HL Deb 28 April 1891 vol 352 cc1577-82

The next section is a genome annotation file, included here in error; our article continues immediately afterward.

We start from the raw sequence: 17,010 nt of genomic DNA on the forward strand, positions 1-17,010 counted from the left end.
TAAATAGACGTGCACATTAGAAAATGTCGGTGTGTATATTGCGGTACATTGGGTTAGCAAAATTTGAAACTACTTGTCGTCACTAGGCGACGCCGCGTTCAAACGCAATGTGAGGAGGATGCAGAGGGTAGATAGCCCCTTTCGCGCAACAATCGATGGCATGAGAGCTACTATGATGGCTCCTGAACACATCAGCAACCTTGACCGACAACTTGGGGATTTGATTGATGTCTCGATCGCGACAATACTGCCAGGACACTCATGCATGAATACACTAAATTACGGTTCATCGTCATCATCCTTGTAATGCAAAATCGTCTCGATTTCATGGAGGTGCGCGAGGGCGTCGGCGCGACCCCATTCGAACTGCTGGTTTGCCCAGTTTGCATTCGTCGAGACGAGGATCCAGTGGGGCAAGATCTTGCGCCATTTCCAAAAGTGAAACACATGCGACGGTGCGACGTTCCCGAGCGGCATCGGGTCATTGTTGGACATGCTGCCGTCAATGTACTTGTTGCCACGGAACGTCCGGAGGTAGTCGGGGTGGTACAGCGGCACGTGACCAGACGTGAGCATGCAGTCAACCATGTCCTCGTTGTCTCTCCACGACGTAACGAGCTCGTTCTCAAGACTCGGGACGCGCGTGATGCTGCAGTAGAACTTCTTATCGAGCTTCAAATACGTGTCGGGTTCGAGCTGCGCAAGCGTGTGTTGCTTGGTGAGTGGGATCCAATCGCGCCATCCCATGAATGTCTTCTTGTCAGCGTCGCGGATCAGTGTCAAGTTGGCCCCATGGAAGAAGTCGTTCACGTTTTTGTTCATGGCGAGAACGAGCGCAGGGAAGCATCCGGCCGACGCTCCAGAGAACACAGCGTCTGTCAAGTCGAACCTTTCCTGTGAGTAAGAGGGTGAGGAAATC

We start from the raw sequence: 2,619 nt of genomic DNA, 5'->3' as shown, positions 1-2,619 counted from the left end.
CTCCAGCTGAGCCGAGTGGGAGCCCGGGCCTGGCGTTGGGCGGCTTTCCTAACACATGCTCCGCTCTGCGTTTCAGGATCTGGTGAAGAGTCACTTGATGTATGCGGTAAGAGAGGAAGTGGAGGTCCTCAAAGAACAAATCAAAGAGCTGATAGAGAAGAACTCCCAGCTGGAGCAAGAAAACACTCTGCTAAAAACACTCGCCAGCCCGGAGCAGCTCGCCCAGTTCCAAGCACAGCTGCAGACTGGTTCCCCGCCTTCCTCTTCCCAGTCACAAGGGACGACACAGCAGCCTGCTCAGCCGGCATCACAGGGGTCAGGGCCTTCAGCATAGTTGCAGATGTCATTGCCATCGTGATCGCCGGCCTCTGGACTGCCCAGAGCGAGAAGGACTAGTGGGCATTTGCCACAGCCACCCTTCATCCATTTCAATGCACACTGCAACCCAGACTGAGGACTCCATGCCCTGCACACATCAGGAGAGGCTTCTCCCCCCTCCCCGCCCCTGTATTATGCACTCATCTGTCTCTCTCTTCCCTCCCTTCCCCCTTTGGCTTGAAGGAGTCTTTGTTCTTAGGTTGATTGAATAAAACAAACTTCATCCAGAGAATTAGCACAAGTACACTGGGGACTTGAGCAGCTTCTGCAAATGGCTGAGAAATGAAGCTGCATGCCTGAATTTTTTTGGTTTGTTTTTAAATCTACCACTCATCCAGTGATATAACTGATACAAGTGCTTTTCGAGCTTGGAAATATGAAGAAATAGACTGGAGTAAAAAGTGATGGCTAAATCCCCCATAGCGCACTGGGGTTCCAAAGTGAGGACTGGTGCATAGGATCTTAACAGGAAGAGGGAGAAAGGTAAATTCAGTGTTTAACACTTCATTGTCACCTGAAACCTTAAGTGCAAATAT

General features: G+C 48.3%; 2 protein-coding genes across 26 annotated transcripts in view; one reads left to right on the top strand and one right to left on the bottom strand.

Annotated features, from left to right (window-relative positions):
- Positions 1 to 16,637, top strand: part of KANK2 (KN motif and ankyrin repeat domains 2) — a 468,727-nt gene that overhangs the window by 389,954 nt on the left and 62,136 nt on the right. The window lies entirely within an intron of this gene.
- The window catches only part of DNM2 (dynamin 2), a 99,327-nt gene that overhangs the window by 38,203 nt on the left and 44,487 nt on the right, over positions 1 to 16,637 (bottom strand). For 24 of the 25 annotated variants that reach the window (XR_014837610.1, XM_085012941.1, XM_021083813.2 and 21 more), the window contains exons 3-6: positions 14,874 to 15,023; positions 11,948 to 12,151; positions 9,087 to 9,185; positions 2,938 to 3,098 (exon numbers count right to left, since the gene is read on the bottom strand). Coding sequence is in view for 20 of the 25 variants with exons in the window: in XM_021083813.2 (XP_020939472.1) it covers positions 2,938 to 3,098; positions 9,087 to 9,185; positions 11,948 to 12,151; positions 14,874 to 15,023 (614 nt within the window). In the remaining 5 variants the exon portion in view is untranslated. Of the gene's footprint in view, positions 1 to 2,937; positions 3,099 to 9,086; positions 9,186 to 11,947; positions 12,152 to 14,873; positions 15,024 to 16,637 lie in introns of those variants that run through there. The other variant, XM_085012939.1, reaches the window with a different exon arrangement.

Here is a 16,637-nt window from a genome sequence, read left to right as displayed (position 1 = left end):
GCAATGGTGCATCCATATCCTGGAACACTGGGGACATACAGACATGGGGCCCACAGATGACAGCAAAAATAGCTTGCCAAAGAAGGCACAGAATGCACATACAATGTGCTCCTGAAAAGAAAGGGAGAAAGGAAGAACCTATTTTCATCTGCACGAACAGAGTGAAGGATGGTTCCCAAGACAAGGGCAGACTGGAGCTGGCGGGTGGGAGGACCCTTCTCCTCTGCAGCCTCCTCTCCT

Order of the Day for the Second Reading, read.